Carleton University Research Fellow Nick Falvo recently completed a report entitled, The long-term impact of the COVID-19 recession on homelessness in Canada: What to expect, what to track, what to do, for Employment and Social Development Canada (ESDC).

“A lot of households may lose their housing during the current recession,” said Falvo. “To stop them from experiencing absolute homelessness, senior orders of government need to get money into their hands quickly and help them stay housed.”

Falvo’s report argues the COVID-19 recession’s contribution to rising Canadian homelessness

is complicated by a lag effect of up to five years, many unknowns and differences from one community to another. In order to monitor these complex factors, the report recommends indicators for ESDC to track.

The report also identifies several policy changes that could prevent a rise in homelessness. At the federal level, this includes an enhanced Canada Housing Benefit and a soft approach to recovering Canada Emergency Response Benefit (CERB) overpayments from social assistance recipients. At the provincial and territorial level, it recommends increases to social assistance benefit levels, the reinstatement of social assistance eligibility for recipients who became ineligible due to the CERB, and the encouragement of housing-focused practices at emergency shelters. The report also recommends that ESDC introduce a new funding stream that would focus on prevention.

There is a lag effect of up to five years from the time of a recession’s onset to its impact on homelessness. People fight to hold onto their homes and the social welfare system—including Employment Insurance and social assistance—help people to stay in their homes.  This means it could be years before we see the full impact of rising homelessness in Canada as a result of the COVID-19 recession. It also means that there is time for preventive measures to be implemented and to take effect.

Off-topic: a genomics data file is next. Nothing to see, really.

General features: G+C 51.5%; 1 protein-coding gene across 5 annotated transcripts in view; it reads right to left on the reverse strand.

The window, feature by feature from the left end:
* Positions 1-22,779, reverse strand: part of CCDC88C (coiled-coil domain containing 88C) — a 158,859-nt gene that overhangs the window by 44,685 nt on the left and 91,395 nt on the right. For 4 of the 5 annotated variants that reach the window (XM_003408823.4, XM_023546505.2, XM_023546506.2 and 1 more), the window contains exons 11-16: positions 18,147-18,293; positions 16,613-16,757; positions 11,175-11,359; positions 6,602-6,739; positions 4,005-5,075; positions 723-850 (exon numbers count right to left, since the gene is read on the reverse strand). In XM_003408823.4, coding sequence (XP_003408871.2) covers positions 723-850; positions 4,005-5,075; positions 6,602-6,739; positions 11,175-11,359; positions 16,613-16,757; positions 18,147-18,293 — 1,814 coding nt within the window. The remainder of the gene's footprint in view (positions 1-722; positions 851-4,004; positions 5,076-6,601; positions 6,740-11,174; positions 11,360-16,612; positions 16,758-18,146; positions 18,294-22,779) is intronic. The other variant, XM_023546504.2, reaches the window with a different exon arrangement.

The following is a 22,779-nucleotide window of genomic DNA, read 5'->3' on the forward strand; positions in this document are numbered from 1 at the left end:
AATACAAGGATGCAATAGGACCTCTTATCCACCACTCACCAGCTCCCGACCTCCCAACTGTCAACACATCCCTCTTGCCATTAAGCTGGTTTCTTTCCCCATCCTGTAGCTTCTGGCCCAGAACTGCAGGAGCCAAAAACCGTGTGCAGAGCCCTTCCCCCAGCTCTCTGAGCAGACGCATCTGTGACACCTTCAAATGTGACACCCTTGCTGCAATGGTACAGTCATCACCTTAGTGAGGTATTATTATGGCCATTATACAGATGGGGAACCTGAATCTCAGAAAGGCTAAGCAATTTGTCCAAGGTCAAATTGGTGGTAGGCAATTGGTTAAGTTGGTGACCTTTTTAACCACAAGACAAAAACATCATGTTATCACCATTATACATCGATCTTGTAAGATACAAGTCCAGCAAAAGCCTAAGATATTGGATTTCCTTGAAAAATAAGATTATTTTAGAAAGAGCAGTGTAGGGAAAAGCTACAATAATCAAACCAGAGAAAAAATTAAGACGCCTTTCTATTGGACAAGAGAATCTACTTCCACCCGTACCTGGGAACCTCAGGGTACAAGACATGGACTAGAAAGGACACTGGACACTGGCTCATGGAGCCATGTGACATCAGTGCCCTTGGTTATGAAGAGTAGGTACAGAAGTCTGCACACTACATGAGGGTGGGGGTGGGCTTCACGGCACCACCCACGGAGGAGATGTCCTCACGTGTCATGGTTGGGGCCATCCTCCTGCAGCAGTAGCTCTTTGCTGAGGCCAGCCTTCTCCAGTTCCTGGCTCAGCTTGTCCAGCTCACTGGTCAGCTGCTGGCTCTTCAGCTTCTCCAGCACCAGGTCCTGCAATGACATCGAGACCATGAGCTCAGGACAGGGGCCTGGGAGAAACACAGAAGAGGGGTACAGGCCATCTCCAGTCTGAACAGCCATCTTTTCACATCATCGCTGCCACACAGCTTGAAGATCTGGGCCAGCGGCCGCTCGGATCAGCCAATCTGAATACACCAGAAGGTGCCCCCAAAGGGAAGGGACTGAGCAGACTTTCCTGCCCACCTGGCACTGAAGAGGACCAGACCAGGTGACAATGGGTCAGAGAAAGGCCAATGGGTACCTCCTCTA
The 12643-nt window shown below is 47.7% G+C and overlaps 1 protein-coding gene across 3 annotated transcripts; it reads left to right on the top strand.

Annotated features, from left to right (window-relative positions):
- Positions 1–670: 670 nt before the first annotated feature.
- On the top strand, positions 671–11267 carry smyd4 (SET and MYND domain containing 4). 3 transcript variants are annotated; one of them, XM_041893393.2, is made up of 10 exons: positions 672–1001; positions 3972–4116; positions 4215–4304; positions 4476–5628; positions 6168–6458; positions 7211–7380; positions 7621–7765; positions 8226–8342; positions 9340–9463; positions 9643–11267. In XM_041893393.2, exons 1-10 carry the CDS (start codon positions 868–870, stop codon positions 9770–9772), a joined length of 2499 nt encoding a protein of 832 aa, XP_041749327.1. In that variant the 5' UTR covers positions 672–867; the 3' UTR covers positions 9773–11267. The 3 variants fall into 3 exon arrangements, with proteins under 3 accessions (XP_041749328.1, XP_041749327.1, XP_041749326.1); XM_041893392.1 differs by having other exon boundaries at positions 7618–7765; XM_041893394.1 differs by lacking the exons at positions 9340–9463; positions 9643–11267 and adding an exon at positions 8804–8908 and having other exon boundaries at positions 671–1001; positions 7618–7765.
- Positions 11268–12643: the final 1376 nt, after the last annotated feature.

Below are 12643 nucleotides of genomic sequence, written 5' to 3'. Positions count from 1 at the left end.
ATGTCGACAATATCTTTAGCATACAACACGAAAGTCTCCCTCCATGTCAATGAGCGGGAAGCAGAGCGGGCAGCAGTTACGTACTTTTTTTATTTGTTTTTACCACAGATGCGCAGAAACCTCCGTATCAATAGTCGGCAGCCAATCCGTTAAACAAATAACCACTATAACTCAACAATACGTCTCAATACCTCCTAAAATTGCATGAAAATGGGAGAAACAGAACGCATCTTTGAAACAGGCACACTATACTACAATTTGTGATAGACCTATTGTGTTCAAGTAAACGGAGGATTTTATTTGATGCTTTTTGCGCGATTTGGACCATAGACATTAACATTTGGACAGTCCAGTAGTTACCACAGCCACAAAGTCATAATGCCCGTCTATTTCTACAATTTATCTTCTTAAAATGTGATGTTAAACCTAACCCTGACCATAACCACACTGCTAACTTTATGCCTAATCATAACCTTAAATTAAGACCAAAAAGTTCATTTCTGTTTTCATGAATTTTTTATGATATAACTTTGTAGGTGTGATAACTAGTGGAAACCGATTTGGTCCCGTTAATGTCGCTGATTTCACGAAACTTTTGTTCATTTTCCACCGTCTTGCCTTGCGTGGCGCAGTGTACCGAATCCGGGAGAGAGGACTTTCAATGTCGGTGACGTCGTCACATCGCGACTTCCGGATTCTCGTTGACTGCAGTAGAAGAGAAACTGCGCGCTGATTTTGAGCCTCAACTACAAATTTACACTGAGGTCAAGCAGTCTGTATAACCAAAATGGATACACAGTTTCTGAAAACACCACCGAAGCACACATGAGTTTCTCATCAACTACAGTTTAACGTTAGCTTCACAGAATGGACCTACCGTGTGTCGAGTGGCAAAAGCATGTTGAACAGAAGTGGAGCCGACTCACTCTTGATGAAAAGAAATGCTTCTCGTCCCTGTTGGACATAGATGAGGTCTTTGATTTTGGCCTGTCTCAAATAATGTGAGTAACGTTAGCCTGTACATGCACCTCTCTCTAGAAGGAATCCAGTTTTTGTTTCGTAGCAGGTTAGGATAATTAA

The current recession is very deep, and it is unusual that it was caused by a public health crisis. It is hard to predict how long it will take for Canada’s labour market to rebound. Further, it is hard to know how much longer different social policy measures will remain in place or what new policies may be put in place. It is also difficult to predict the impact the recession will have on fundraising in the homelessness sector.

The effect of the recession on homelessness will vary across Canadian communities.

Housing markets, income assistance systems and homelessness system planning frameworks vary across Canada. Migration patterns over the next several years will be hard to predict. As a result, it is challenging to say which communities will see rising homelessness at what junctures in time. However, we do know that young people, women, non-married persons and those without high school accreditation have been most affected.

The report recommends that ESDC track the following indicators as the recession continues: the official unemployment rate, the percentage of Canadians falling below the poverty line or the Market Basket Measure (MBM), social assistance benefit levels, median rent levels, the rental vacancy rate, the percentage of households with extreme shelter cost burdens, evictions and average nightly occupancy in emergency shelters.

Tracking these indicators should emphasize both how they have changed since the start of the pandemic, and how this change varies across both geographical areas and specific demographic populations.

Media Contact
Steven Reid
Media Relations Officer
Carleton University

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Thursday, December 10, 2020 in
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